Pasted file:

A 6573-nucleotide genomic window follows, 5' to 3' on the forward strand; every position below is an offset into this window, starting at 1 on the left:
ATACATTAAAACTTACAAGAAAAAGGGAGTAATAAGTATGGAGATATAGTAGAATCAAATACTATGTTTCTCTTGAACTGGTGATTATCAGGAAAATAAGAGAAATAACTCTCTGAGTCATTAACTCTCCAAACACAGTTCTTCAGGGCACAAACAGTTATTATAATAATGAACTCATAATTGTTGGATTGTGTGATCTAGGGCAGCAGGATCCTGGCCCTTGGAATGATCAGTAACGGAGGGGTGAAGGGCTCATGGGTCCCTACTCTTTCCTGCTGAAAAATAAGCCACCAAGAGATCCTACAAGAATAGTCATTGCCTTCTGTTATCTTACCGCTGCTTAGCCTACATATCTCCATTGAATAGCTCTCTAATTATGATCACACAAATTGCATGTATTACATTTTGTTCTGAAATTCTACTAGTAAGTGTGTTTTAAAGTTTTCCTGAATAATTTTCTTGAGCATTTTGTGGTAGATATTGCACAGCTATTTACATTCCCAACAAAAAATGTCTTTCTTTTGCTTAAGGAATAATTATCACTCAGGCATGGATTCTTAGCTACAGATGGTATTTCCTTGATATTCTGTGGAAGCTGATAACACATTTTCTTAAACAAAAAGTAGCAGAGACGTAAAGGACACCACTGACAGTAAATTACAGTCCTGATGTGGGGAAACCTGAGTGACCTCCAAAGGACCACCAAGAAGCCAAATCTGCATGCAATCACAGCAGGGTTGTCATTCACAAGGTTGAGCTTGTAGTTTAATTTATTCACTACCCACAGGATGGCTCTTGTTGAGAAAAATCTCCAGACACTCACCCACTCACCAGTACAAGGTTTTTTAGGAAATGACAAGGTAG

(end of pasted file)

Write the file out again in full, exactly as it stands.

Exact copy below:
A 6573-nucleotide genomic window follows, 5' to 3' on the forward strand; every position below is an offset into this window, starting at 1 on the left:
ATACATTAAAACTTACAAGAAAAAGGGAGTAATAAGTATGGAGATATAGTAGAATCAAATACTATGTTTCTCTTGAACTGGTGATTATCAGGAAAATAAGAGAAATAACTCTCTGAGTCATTAACTCTCCAAACACAGTTCTTCAGGGCACAAACAGTTATTATAATAATGAACTCATAATTGTTGGATTGTGTGATCTAGGGCAGCAGGATCCTGGCCCTTGGAATGATCAGTAACGGAGGGGTGAAGGGCTCATGGGTCCCTACTCTTTCCTGCTGAAAAATAAGCCACCAAGAGATCCTACAAGAATAGTCATTGCCTTCTGTTATCTTACCGCTGCTTAGCCTACATATCTCCATTGAATAGCTCTCTAATTATGATCACACAAATTGCATGTATTACATTTTGTTCTGAAATTCTACTAGTAAGTGTGTTTTAAAGTTTTCCTGAATAATTTTCTTGAGCATTTTGTGGTAGATATTGCACAGCTATTTACATTCCCAACAAAAAATGTCTTTCTTTTGCTTAAGGAATAATTATCACTCAGGCATGGATTCTTAGCTACAGATGGTATTTCCTTGATATTCTGTGGAAGCTGATAACACATTTTCTTAAACAAAAAGTAGCAGAGACGTAAAGGACACCACTGACAGTAAATTACAGTCCTGATGTGGGGAAACCTGAGTGACCTCCAAAGGACCACCAAGAAGCCAAATCTGCATGCAATCACAGCAGGGTTGTCATTCACAAGGTTGAGCTTGTAGTTTAATTTATTCACTACCCACAGGATGGCTCTTGTTGAGAAAAATCTCCAGACACTCACCCACTCACCAGTACAAGGTTTTTTAGGAAATGACAAGGTAG